Hotel Madden Poems



Pont L'Archiveche

This evening I'm surprise


by the way light

alludes to

an exile

wherein a world of which

I cannot speak

is glorified.

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“Hotel Madden” is a fine and powerful book.
— William Bronk
Pines’ “Hotel Madden Poems” documents a rapidly vanishing America. Pines sits in a room over a bar, haunted by ghosts of unacknowledged geniuses. With astounding lyricism, he arranges memory into short, piercing stanzas before going home to his wife and child. This dichotomy between tortured artist and loving husband, the desire to be both and the fear of being neither, lends these poems a stunning, rare urgency.
— Rochelle Ratner
The figure of the author in his hotel room, quietly communing with the key conducti to his thought: Nicholas of Cusa through Lafcadio Hearn and Einstein, with the dominant figure of Paul Klee, grows more and more compelling. The little typewritten diacritical drawings put Klee into greater focus. I am impressed with the wholeness of Pines’ weave.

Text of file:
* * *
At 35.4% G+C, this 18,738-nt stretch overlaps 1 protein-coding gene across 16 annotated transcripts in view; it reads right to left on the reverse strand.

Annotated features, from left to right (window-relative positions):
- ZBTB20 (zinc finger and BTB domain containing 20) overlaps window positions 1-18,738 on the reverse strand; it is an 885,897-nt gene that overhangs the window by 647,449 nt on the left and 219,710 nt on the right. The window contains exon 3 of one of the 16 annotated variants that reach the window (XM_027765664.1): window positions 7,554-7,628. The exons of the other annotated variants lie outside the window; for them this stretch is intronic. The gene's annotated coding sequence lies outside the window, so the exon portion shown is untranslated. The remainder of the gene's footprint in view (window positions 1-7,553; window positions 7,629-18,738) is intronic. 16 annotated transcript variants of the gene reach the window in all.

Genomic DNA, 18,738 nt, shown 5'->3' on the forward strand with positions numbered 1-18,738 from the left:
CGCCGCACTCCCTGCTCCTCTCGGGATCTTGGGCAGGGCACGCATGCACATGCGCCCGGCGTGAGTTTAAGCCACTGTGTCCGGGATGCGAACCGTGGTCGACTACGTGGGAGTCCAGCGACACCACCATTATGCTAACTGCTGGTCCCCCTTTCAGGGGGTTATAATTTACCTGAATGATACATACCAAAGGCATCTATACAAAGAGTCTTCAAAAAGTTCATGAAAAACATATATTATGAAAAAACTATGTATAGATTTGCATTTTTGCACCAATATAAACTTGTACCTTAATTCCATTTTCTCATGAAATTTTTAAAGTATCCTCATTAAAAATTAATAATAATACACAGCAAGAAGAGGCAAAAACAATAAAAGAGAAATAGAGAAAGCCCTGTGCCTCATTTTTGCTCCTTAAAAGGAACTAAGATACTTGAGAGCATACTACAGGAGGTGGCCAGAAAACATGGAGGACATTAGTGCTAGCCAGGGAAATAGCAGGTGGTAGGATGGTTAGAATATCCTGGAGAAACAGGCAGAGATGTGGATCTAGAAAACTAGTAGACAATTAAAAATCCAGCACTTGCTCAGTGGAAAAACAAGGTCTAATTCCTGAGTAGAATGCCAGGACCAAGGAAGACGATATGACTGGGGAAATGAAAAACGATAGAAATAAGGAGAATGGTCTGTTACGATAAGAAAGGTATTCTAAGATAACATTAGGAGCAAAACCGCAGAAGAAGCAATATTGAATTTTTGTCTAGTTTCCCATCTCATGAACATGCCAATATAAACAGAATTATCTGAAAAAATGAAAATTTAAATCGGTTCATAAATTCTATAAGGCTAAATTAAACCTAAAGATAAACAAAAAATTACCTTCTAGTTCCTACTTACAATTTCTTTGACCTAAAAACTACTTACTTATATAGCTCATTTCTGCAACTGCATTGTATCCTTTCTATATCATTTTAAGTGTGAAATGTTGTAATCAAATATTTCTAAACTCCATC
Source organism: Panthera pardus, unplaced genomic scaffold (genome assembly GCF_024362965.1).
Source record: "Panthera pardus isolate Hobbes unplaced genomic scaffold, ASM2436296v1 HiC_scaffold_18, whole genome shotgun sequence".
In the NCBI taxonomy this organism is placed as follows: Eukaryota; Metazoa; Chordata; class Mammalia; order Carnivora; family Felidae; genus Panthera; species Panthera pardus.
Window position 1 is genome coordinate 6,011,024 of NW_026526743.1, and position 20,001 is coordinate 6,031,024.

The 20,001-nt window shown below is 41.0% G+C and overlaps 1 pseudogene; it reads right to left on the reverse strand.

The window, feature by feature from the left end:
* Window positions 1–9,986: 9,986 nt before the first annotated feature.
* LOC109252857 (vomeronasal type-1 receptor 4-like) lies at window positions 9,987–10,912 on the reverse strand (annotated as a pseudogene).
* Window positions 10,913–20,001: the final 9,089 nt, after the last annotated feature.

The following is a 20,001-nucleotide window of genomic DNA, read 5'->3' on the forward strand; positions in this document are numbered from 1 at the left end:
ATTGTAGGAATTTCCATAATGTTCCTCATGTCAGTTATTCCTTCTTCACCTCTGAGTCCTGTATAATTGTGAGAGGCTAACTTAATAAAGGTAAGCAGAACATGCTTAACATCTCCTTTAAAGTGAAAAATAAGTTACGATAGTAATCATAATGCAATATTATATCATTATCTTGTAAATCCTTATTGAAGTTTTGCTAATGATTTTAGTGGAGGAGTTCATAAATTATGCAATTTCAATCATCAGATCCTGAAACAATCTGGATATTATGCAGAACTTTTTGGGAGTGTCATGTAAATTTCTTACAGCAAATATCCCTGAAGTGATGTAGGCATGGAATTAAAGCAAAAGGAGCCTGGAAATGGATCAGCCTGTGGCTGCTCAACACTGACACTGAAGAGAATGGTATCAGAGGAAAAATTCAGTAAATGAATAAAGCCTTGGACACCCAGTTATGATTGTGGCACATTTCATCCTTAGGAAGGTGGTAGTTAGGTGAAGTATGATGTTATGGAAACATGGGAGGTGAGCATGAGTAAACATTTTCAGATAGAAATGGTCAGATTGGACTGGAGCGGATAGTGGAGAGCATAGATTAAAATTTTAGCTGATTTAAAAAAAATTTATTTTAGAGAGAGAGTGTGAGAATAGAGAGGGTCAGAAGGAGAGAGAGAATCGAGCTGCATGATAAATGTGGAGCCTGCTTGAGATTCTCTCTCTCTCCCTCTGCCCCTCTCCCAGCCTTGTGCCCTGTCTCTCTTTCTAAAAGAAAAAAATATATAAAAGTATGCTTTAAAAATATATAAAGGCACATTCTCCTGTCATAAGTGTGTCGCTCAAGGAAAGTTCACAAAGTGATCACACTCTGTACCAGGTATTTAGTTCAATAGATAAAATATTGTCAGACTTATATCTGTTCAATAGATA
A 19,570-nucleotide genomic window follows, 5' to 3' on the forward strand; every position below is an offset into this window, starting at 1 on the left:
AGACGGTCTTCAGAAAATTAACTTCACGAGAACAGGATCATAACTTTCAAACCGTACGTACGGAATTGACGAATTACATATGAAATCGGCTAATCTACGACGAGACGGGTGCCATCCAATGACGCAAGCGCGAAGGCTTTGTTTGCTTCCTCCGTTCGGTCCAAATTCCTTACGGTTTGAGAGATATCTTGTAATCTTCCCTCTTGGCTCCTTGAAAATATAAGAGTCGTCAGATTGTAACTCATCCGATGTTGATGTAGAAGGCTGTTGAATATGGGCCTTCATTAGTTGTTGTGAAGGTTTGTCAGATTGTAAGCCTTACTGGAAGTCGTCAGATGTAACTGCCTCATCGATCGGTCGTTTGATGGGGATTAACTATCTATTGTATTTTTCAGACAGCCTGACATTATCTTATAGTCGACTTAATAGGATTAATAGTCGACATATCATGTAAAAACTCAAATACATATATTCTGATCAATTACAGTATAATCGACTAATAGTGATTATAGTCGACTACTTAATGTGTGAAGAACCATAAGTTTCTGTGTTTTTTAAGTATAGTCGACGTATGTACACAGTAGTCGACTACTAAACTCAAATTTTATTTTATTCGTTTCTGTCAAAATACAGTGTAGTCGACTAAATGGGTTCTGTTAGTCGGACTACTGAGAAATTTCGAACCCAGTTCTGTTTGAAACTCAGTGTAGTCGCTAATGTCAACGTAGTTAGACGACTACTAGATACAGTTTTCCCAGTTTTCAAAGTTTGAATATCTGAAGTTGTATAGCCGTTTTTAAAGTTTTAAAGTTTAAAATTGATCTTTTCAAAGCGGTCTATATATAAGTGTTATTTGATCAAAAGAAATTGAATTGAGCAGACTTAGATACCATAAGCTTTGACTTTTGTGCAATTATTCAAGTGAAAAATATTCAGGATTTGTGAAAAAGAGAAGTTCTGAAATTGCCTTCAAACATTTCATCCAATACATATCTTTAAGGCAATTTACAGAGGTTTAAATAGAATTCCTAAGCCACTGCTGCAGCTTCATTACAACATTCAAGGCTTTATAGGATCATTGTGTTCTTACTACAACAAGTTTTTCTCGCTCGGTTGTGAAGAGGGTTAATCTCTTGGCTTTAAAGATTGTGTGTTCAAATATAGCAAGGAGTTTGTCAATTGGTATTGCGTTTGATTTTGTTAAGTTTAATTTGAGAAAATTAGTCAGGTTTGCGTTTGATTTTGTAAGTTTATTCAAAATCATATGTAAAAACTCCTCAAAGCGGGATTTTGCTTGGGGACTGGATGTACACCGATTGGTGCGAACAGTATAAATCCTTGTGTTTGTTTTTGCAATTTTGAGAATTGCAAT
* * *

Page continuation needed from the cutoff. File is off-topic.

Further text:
— Theodore Enslin
Paul Pines moves with equal facility through time and space, philosophical abstraction and narrative detail. Beautifully written, profoundly introspective, “Hotel Madden Poems” are a rare combination of personal, social and aesthetic commentary which never loses its art, its focus, its center.
— Susan Sherman
Paul Pines’ dedication to Hotel Madden Poems describes the book as a “fugue.” That is exactly what this brilliant and compelling work is. Pines, a virtuoso of precision, knows that the word “fugue” contains two meanings. One comes from music…the other from psychiatry: a fugue is a period during which a patient suffers memory loss… The memory loss that Pines’ poetic fugue embodies is America’s; the metaphor he uses to symbolize it is the Hotel Madden.
— Lawrence Joseph, American Book Review


Joseph Lawrence, Half Angel, Half Human in the American Book Review, Volume 14, Number 6 February/March 1993